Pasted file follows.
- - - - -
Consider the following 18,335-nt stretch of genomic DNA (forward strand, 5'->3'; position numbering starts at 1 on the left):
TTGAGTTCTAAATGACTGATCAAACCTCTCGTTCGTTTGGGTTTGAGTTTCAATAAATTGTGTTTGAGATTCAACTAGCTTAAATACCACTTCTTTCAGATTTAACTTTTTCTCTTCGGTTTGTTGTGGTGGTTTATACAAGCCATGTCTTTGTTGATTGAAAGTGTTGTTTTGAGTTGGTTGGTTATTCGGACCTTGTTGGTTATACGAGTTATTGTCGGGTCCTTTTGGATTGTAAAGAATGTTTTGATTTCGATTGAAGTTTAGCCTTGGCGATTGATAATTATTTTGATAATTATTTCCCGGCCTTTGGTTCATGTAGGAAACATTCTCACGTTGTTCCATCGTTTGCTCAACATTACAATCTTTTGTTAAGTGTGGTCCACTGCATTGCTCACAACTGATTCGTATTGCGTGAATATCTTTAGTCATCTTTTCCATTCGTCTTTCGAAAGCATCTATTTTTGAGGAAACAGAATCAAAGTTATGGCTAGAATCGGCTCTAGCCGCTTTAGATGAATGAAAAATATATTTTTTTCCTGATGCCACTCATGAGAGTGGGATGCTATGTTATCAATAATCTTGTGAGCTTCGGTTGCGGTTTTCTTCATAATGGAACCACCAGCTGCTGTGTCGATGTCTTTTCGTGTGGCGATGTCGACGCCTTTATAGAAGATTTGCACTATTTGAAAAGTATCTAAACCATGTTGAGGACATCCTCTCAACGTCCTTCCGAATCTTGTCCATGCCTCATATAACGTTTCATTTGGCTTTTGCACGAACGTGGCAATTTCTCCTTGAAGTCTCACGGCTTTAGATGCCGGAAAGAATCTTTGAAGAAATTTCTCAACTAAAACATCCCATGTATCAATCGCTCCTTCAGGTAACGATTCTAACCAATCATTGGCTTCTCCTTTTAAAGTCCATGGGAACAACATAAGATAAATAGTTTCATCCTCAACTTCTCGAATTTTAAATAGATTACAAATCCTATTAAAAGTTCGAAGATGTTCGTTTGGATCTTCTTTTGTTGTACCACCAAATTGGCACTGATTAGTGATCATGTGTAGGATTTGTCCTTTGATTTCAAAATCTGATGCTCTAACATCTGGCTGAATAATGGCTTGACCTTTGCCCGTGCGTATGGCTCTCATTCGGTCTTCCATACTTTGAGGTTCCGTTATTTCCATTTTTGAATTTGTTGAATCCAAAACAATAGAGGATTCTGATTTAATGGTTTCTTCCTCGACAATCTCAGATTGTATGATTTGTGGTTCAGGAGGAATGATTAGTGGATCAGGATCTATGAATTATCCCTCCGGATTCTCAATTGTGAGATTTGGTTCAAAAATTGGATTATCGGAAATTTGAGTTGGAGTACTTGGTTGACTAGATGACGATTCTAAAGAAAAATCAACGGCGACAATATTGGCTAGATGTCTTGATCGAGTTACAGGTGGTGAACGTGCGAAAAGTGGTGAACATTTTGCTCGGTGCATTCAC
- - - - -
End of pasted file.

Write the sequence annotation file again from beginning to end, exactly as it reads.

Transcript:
Consider the following 18,335-nt stretch of genomic DNA (forward strand, 5'->3'; position numbering starts at 1 on the left):
TTGAGTTCTAAATGACTGATCAAACCTCTCGTTCGTTTGGGTTTGAGTTTCAATAAATTGTGTTTGAGATTCAACTAGCTTAAATACCACTTCTTTCAGATTTAACTTTTTCTCTTCGGTTTGTTGTGGTGGTTTATACAAGCCATGTCTTTGTTGATTGAAAGTGTTGTTTTGAGTTGGTTGGTTATTCGGACCTTGTTGGTTATACGAGTTATTGTCGGGTCCTTTTGGATTGTAAAGAATGTTTTGATTTCGATTGAAGTTTAGCCTTGGCGATTGATAATTATTTTGATAATTATTTCCCGGCCTTTGGTTCATGTAGGAAACATTCTCACGTTGTTCCATCGTTTGCTCAACATTACAATCTTTTGTTAAGTGTGGTCCACTGCATTGCTCACAACTGATTCGTATTGCGTGAATATCTTTAGTCATCTTTTCCATTCGTCTTTCGAAAGCATCTATTTTTGAGGAAACAGAATCAAAGTTATGGCTAGAATCGGCTCTAGCCGCTTTAGATGAATGAAAAATATATTTTTTTCCTGATGCCACTCATGAGAGTGGGATGCTATGTTATCAATAATCTTGTGAGCTTCGGTTGCGGTTTTCTTCATAATGGAACCACCAGCTGCTGTGTCGATGTCTTTTCGTGTGGCGATGTCGACGCCTTTATAGAAGATTTGCACTATTTGAAAAGTATCTAAACCATGTTGAGGACATCCTCTCAACGTCCTTCCGAATCTTGTCCATGCCTCATATAACGTTTCATTTGGCTTTTGCACGAACGTGGCAATTTCTCCTTGAAGTCTCACGGCTTTAGATGCCGGAAAGAATCTTTGAAGAAATTTCTCAACTAAAACATCCCATGTATCAATCGCTCCTTCAGGTAACGATTCTAACCAATCATTGGCTTCTCCTTTTAAAGTCCATGGGAACAACATAAGATAAATAGTTTCATCCTCAACTTCTCGAATTTTAAATAGATTACAAATCCTATTAAAAGTTCGAAGATGTTCGTTTGGATCTTCTTTTGTTGTACCACCAAATTGGCACTGATTAGTGATCATGTGTAGGATTTGTCCTTTGATTTCAAAATCTGATGCTCTAACATCTGGCTGAATAATGGCTTGACCTTTGCCCGTGCGTATGGCTCTCATTCGGTCTTCCATACTTTGAGGTTCCGTTATTTCCATTTTTGAATTTGTTGAATCCAAAACAATAGAGGATTCTGATTTAATGGTTTCTTCCTCGACAATCTCAGATTGTATGATTTGTGGTTCAGGAGGAATGATTAGTGGATCAGGATCTATGAATTATCCCTCCGGATTCTCAATTGTGAGATTTGGTTCAAAAATTGGATTATCGGAAATTTGAGTTGGAGTACTTGGTTGACTAGATGACGATTCTAAAGAAAAATCAACGGCGACAATATTGGCTAGATGTCTTGATCGAGTTACAGGTGGTGAACGTGCGAAAAGTGGTGAACATTTTGCTCGGTGCATTCAC